Reuters Health Information: France uses tax to put pressure on hepatitis C drug prices
France uses tax to put pressure on hepatitis C drug prices
Last Updated: 2014-09-30
By Natalie Huet
PARIS (Reuters) - France will tax drugmakers whose costly
hepatitis C drugs threaten to throw off course its healthcare
budget, the government has said, heaping pressure on
pharmaceutical companies like Gilead Sciences to cut their
The Socialist government said it had designed a "progressive
contribution scheme" ensuring all patients can access new and
more effective treatments against the liver-destroying virus,
while limiting the burden of these drugs on state finances.
The government will selectively tax drugmakers when the
total cost to the state from their hepatitis C drugs exceeds a
certain amount each year, Health Minister Marisol Touraine said,
as she unveiled the country's 2015 social security budget bill
If social security spending on hepatitis C drugs exceeds 450
million euros ($567 million) in 2014, the makers of those drugs
will be taxed based on the revenue they had reaped in excess of
that cap, the ministry said in a presentation.
In 2015, the tax will apply beyond a 700 million euro cap,
Details of the new tax should be presented to lawmakers in
October and a vote on the budget is due by the end of the year.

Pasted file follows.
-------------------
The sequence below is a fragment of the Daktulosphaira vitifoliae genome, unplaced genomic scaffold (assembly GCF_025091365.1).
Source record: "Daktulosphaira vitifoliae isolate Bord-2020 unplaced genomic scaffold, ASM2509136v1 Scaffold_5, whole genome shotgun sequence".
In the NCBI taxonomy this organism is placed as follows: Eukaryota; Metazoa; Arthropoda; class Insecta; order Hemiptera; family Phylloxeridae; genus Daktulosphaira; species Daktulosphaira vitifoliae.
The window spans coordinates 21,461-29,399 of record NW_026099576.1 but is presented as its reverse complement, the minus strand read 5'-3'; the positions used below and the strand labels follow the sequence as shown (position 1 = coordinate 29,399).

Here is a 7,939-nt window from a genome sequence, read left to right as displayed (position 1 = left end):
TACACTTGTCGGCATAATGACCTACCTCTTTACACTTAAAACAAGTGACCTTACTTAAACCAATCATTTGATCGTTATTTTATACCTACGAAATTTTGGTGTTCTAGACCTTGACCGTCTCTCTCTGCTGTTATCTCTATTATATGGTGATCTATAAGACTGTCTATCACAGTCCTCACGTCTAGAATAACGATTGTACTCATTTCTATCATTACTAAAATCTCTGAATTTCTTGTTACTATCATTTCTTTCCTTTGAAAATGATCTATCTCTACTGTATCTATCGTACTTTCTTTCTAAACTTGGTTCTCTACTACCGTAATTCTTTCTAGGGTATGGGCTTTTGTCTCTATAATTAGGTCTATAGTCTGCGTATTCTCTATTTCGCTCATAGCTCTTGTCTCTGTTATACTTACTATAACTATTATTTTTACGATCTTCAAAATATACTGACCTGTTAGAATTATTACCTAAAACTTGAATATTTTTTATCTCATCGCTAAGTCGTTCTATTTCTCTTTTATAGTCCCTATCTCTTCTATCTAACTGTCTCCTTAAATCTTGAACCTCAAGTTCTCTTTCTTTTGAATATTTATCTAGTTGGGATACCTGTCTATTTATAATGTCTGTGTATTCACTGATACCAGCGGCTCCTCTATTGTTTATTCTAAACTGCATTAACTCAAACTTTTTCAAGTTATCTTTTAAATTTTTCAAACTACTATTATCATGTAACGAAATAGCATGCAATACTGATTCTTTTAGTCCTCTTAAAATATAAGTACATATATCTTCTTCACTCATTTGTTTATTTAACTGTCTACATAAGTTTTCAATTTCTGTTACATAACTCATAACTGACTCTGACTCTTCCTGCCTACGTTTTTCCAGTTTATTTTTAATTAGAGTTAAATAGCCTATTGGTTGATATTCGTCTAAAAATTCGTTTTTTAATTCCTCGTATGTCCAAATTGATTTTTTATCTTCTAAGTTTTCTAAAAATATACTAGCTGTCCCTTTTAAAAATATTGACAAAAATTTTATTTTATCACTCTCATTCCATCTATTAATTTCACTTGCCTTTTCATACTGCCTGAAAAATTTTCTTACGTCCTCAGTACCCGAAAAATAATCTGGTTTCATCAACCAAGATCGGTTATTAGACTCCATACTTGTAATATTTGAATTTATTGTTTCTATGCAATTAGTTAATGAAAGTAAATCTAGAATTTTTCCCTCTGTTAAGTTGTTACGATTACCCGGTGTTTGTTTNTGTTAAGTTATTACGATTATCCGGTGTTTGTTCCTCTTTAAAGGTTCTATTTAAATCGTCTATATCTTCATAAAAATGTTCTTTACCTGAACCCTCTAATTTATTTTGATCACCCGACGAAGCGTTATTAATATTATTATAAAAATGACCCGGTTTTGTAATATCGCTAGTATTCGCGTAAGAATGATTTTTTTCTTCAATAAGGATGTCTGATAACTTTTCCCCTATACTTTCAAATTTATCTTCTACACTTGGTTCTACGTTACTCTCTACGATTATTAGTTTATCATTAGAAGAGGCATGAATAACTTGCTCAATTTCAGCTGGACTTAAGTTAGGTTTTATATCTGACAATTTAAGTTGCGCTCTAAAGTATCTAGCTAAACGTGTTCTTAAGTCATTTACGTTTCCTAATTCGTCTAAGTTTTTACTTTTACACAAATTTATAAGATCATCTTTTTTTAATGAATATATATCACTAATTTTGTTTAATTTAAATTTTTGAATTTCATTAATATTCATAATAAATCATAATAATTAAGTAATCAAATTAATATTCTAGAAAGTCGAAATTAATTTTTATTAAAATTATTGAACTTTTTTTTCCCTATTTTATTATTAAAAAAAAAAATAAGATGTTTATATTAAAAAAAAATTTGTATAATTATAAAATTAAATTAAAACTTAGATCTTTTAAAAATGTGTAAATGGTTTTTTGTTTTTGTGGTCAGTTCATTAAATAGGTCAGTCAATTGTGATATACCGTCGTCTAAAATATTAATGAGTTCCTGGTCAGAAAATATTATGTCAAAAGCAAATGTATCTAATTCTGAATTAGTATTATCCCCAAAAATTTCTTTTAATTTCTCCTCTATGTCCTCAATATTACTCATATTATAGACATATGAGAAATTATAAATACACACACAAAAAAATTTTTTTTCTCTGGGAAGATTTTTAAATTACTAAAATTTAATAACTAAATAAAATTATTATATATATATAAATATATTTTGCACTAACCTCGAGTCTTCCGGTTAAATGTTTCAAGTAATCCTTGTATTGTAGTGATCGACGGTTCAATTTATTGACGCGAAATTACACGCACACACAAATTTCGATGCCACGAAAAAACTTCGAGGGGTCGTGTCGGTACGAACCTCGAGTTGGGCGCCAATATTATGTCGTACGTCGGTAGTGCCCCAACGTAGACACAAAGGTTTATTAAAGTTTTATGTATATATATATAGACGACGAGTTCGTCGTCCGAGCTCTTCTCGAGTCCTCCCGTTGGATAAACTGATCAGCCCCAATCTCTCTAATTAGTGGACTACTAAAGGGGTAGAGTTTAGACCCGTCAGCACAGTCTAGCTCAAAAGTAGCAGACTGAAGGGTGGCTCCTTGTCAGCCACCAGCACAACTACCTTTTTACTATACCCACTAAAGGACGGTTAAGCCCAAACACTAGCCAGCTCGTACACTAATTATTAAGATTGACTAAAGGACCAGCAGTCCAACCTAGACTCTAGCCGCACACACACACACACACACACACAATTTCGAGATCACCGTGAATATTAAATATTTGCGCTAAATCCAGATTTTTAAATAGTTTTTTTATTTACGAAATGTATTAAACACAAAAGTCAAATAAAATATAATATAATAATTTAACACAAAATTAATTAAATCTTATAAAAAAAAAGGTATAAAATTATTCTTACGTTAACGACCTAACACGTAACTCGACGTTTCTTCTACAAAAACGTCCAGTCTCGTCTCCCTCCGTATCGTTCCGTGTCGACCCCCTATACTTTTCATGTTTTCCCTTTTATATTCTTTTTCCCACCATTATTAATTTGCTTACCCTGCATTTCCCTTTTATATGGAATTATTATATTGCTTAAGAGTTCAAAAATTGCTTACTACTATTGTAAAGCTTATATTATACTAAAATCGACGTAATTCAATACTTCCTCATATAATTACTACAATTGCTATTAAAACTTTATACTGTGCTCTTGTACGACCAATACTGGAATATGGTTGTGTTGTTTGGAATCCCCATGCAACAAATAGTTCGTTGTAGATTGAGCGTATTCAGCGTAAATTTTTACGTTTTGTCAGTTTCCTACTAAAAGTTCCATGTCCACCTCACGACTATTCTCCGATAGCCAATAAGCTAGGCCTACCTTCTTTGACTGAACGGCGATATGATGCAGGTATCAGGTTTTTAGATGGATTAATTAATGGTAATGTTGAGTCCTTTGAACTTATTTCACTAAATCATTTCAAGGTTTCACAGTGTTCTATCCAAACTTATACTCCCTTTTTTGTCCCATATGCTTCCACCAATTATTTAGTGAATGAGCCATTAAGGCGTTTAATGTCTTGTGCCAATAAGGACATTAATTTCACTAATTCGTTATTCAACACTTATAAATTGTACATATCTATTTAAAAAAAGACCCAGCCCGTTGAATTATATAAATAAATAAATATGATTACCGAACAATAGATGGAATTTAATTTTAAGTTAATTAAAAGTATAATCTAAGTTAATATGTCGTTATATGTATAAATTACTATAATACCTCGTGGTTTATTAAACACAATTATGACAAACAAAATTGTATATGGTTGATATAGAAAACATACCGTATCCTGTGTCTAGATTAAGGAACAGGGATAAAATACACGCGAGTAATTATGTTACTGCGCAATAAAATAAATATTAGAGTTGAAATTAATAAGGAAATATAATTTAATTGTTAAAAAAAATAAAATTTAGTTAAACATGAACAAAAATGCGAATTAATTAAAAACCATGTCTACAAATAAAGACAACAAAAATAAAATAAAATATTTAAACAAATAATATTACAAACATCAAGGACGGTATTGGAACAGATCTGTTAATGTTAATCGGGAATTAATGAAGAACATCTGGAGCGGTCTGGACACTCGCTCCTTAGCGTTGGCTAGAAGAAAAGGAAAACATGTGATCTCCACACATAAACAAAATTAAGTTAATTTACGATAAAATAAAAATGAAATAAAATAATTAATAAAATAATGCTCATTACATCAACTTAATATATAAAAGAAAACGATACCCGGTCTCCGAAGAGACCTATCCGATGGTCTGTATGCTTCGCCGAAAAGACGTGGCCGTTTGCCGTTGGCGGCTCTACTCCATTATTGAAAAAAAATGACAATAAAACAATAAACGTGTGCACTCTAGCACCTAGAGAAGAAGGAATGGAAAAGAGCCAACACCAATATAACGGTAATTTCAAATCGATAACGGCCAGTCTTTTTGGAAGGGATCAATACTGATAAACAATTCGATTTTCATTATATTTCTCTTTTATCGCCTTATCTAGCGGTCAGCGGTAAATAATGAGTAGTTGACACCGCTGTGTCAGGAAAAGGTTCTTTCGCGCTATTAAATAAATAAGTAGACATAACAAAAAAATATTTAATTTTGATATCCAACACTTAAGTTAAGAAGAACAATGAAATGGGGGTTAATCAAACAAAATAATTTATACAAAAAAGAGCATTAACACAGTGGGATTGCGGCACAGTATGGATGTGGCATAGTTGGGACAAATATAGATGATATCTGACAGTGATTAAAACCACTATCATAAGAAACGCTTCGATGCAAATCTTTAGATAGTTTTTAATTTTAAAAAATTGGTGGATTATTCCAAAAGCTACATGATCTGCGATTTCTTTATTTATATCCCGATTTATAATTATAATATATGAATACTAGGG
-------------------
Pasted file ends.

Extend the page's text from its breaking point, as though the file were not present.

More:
Some 200,000 people in France are infected with hepatitis C
and treatments for the virus could cost the state-run healthcare
system as much as 1 billion euros this year, according to
reports in newspapers Le Monde and Les Echos.
The ministry declined to comment on any estimates.
LOWER CURE RATES
With its move, France is raising pressure on U.S.
biotechnology company Gilead, which obtained regulatory approval
for its hepatitis C drug Sovaldi in Europe last January, but is
still negotiating its official price in France with
representatives of the economy and health ministries.
A representative for Gilead in Europe could not immediately
be reached for comment. Gilead has argued that Sovaldi's price
is comparable to older medicines that require longer treatment
duration with much lower cure rates and nasty side effects.
Sovaldi cures well in excess of 90% of patients in as little
as eight weeks of treatment. But its price has fueled sharp
criticism from governments and private insurers alike.
Sovaldi currently costs around 56,000 euros ($70,000) in
France and $84,000 in the United States for 12 weeks of
treatment. The U.S. price works out to as much as $1,000 per
Sovaldi is on track to be one of the world's biggest-selling
drugs, set to rake in close to $12 billion in revenue in 2014 -
its first full year on the market - according to forecasts
compiled by Thomson Reuters Cortellis.
Rivals Merck & Co and AbbVie are also racing to develop
next-generation hepatitis C treatments that cure most people of
the virus in a shorter timeframe.
Hepatitis C virus, or HCV, is spread through blood, often
via contaminated needles, and causes cirrhosis and liver cancer.
Approximately 150 million people in the world live with the
infection, most of them in low and middle-income countries.